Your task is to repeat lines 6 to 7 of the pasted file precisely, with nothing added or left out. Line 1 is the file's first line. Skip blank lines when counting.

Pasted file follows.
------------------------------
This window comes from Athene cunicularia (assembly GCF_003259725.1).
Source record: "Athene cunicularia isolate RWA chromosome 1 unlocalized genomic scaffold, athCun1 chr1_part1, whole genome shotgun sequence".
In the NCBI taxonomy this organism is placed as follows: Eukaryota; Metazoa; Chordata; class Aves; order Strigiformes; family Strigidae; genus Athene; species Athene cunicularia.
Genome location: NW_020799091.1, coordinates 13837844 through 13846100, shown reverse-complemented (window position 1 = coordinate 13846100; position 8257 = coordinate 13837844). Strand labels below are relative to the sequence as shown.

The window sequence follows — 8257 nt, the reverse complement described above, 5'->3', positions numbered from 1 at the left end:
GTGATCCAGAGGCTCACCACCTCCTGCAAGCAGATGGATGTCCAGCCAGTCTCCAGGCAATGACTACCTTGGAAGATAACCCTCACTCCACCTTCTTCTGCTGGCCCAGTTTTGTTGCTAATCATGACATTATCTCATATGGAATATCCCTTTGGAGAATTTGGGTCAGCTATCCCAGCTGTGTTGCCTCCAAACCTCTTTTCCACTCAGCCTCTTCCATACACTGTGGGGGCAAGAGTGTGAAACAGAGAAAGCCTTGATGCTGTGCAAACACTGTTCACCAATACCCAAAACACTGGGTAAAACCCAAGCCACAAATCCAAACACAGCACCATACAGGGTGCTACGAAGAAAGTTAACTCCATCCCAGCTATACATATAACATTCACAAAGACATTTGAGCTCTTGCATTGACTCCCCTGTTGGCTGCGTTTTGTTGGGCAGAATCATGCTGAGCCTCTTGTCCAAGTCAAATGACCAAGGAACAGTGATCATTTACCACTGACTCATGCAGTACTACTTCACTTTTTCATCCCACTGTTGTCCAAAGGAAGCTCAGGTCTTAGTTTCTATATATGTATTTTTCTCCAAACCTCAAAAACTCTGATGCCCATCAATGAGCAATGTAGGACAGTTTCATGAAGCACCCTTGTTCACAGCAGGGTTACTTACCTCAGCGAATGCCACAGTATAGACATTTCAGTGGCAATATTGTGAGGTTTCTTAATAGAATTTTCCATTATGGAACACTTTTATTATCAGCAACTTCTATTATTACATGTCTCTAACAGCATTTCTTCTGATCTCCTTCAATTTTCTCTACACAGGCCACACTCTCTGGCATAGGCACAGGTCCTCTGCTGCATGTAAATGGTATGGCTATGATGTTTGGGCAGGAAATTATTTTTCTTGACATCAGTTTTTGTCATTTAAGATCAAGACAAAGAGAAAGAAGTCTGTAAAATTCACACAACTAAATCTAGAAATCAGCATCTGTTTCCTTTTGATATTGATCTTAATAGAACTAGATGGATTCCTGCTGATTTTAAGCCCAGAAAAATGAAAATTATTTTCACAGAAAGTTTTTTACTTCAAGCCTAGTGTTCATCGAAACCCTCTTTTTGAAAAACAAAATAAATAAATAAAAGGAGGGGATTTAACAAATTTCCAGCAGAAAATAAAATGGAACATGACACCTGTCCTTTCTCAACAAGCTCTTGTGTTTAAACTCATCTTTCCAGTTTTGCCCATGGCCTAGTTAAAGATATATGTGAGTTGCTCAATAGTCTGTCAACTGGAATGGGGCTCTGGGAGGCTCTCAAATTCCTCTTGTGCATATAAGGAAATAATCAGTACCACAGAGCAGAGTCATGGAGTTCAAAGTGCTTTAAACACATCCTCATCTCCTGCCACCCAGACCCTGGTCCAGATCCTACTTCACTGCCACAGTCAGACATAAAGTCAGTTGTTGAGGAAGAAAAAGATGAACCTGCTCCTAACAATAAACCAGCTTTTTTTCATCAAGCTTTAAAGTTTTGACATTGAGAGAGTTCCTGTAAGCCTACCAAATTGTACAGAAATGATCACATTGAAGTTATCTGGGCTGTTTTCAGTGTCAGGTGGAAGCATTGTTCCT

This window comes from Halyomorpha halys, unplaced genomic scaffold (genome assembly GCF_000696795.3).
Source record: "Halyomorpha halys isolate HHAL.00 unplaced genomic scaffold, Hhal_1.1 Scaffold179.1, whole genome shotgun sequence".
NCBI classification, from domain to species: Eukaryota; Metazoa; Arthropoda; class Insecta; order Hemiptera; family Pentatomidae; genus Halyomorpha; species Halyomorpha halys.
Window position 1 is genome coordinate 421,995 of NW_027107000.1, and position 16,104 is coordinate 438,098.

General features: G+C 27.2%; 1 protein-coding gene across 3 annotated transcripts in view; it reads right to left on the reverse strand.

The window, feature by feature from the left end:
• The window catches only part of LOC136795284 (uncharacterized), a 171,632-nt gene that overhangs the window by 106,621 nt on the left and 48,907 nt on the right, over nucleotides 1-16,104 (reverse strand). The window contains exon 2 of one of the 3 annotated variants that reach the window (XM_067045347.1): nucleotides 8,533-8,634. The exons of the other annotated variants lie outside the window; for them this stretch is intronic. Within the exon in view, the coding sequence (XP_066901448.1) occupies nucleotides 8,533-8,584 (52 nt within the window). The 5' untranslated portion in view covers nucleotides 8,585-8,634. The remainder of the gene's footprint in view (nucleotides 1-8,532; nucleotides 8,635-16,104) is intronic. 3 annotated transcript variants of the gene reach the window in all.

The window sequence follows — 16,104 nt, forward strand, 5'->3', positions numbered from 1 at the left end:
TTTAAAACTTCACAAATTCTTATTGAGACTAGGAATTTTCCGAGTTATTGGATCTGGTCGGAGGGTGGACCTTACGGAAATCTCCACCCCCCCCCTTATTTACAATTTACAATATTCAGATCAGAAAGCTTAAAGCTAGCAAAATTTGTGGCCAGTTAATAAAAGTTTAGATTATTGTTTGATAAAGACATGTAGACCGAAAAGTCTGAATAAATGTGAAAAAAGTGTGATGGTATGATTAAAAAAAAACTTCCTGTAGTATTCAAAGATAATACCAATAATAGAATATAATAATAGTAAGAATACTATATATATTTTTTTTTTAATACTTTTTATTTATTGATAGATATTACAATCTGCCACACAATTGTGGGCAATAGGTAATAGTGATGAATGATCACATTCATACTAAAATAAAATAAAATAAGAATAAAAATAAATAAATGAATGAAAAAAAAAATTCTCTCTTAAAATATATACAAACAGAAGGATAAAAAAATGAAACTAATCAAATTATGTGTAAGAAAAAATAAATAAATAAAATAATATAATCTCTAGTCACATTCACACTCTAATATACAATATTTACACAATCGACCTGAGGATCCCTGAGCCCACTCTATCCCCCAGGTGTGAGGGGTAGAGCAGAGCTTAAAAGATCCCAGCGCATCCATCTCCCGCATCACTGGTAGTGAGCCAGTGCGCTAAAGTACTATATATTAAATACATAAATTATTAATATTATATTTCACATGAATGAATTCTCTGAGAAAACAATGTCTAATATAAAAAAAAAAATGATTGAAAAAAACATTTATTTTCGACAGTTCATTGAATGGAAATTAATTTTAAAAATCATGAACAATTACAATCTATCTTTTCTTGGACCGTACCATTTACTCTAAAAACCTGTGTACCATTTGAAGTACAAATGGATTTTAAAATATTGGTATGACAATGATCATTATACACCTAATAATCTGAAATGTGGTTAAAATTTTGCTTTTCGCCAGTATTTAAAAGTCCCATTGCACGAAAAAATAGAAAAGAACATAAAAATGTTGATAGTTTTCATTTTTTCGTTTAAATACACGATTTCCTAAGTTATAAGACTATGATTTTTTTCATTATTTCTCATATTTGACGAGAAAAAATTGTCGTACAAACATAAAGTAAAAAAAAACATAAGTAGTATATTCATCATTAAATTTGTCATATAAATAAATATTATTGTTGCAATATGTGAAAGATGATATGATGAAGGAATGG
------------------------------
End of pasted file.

GTGATCCAGAGGCTCACCACCTCCTGCAAGCAGATGGATGTCCAGCCAGTCTCCAGGCAATGACTACCTTGGAAGATAACCCTCACTCCACCTTCTTCTGCTGGCCCAGTTTTGTTGCTAATCATGACATTATCTCATATGGAATATCCCTTTGGAGAATTTGGGTCAGCTATCCCAGCTGTGTTGCCTCCAAACCTCTTTTCCACTCAGCCTCTTCCATACACTGTGGGGGCAAGAGTGTGAAACAGAGAAAGCCTTGATGCTGTGCAAACACTGTTCACCAATACCCAAAACACTGGGTAAAACCCAAGCCACAAATCCAAACACAGCACCATACAGGGTGCTACGAAGAAAGTTAACTCCATCCCAGCTATACATATAACATTCACAAAGACATTTGAGCTCTTGCATTGACTCCCCTGTTGGCTGCGTTTTGTTGGGCAGAATCATGCTGAGCCTCTTGTCCAAGTCAAATGACCAAGGAACAGTGATCATTTACCACTGACTCATGCAGTACTACTTCACTTTTTCATCCCACTGTTGTCCAAAGGAAGCTCAGGTCTTAGTTTCTATATATGTATTTTTCTCCAAACCTCAAAAACTCTGATGCCCATCAATGAGCAATGTAGGACAGTTTCATGAAGCACCCTTGTTCACAGCAGGGTTACTTACCTCAGCGAATGCCACAGTATAGACATTTCAGTGGCAATATTGTGAGGTTTCTTAATAGAATTTTCCATTATGGAACACTTTTATTATCAGCAACTTCTATTATTACATGTCTCTAACAGCATTTCTTCTGATCTCCTTCAATTTTCTCTACACAGGCCACACTCTCTGGCATAGGCACAGGTCCTCTGCTGCATGTAAATGGTATGGCTATGATGTTTGGGCAGGAAATTATTTTTCTTGACATCAGTTTTTGTCATTTAAGATCAAGACAAAGAGAAAGAAGTCTGTAAAATTCACACAACTAAATCTAGAAATCAGCATCTGTTTCCTTTTGATATTGATCTTAATAGAACTAGATGGATTCCTGCTGATTTTAAGCCCAGAAAAATGAAAATTATTTTCACAGAAAGTTTTTTACTTCAAGCCTAGTGTTCATCGAAACCCTCTTTTTGAAAAACAAAATAAATAAATAAAAGGAGGGGATTTAACAAATTTCCAGCAGAAAATAAAATGGAACATGACACCTGTCCTTTCTCAACAAGCTCTTGTGTTTAAACTCATCTTTCCAGTTTTGCCCATGGCCTAGTTAAAGATATATGTGAGTTGCTCAATAGTCTGTCAACTGGAATGGGGCTCTGGGAGGCTCTCAAATTCCTCTTGTGCATATAAGGAAATAATCAGTACCACAGAGCAGAGTCATGGAGTTCAAAGTGCTTTAAACACATCCTCATCTCCTGCCACCCAGACCCTGGTCCAGATCCTACTTCACTGCCACAGTCAGACATAAAGTCAGTTGTTGAGGAAGAAAAAGATGAACCTGCTCCTAACAATAAACCAGCTTTTTTTCATCAAGCTTTAAAGTTTTGACATTGAGAGAGTTCCTGTAAGCCTACCAAATTGTACAGAAATGATCACATTGAAGTTATCTGGGCTGTTTTCAGTGTCAGGTGGAAGCATTGTTCCT

This window comes from Halyomorpha halys, unplaced genomic scaffold (genome assembly GCF_000696795.3).